- Fancy Brooklyn Condos Come with Rooftop Farmland
- The Surprising Benefits of Eating Super-Spicy Food for Every Single Meal
- How Tiny Insects Are Making Huge Strides in Sustainable Agriculture
- These Are Things You're Overpaying for at Restaurants
- A Champagne Vending Machine Is Coming Soon to New Orleans
- Oreo Will Be Releasing Two New Flavors, But There's a Catch
- Want Free Wendy’s Nuggets for a Year? It’ll Cost You 18 Million Retweets
- Wine Tasting Engages Your Brain More Than Any Other Behavior, Says Neuroscientist
- Exclusive: Tom Colicchio Talks Craft and Hunger on National Geographic Explorer
- Is This the World’s Most Expensive Bar Crawl?
The real story behind the real donuts on 'Superior Donuts.'
Watching the new TV series Superior Donuts leaves us with a serious jones for Boston Cream. Why? Because viewing the CBS sitcom means being inundated with images of sweet, fried goodness for a solid 30 minutes.
Based on the play by Tracy Letts (August: Osage County), Superior Donuts (airing Mondays at 9 p.m.) takes places at an old-school Chicago donut shop that hasn't changed a bit since it was first opened in 1969 by proprietor Arthur Przybyszewski (played by Judd Hirsch)—meaning there's nary a cronut, latte or, heaven forbid, frappuccino in sight.
Instead, it's just trays and trays of fluffy, sumptuous-looking donuts. Which got us wondering about where those donuts came from and whether they're actually edible. Inspired by last night's episode, we did a little digging.
Turns out that in addition to making sure all the napkin holders, coffee mugs and other donut shop accoutrements are where they need to be on set, the Superior Donuts' props department actually pulls double duty as donut wranglers.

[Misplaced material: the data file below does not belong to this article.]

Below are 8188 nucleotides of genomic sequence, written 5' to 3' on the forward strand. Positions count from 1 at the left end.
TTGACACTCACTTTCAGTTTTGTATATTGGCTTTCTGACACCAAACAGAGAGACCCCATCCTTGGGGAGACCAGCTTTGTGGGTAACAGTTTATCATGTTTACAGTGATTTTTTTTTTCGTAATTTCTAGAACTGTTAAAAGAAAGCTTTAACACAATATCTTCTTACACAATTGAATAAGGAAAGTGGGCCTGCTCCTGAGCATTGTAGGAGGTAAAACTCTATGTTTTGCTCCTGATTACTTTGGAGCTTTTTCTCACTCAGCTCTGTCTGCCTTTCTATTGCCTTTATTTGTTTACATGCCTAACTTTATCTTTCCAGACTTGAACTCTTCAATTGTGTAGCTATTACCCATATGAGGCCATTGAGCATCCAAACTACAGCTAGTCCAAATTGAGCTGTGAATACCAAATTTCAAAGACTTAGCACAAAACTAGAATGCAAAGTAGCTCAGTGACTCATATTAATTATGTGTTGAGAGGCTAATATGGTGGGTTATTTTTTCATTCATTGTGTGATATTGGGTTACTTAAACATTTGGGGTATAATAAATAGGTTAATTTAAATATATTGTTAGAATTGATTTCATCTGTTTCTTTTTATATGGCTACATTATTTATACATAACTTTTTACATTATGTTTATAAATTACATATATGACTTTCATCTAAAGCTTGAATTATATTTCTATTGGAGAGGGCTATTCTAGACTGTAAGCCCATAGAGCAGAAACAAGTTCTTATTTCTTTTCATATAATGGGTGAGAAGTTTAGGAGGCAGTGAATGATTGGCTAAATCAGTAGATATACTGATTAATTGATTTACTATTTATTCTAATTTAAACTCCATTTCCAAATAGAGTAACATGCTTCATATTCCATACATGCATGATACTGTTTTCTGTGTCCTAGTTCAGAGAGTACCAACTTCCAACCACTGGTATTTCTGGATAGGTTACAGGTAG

In each episode, only about four dozen of the donuts you see lining the shelves and trays behind Arthur and his newly hired assistant Franco Wicks (Jermaine Fowler) are fake food. The rest are the real deal—purchased locally from Holly's Donuts in Studio City (where the series is filmed).
To turn the show's set into a bona fide donut emporium, the donut wrangling prop masters put in an order for 70 to 80 DOZEN real donuts—that's a minimum of 840 pieces of sweet doughy goodness—each week from Holly's Donuts.
While other shows might go the easy route and rely on plastic pastry, Superior Donuts goes the extra mile with real donuts because, "It looks better to have the real thing," says prop master Tim Schultz. "And besides, people like to take them home after the show!”
Another benefit of using actual donuts and sourcing them from nearby Holly's is that the show can tap the shop's expertise to create and craft the unusually-flavored specialty donuts that Franco introduces on the show. Last week saw the introduction of a hit Sriracha donut, part of an effort to modernize and bring business to the aging shop.
So, the next time you watch the show, keep your eyes peeled to see if you can spot the real-versus-fake donuts and, if you happen to be in the Los Angeles area, check out Holly's and get your hands on some of the show's favorites.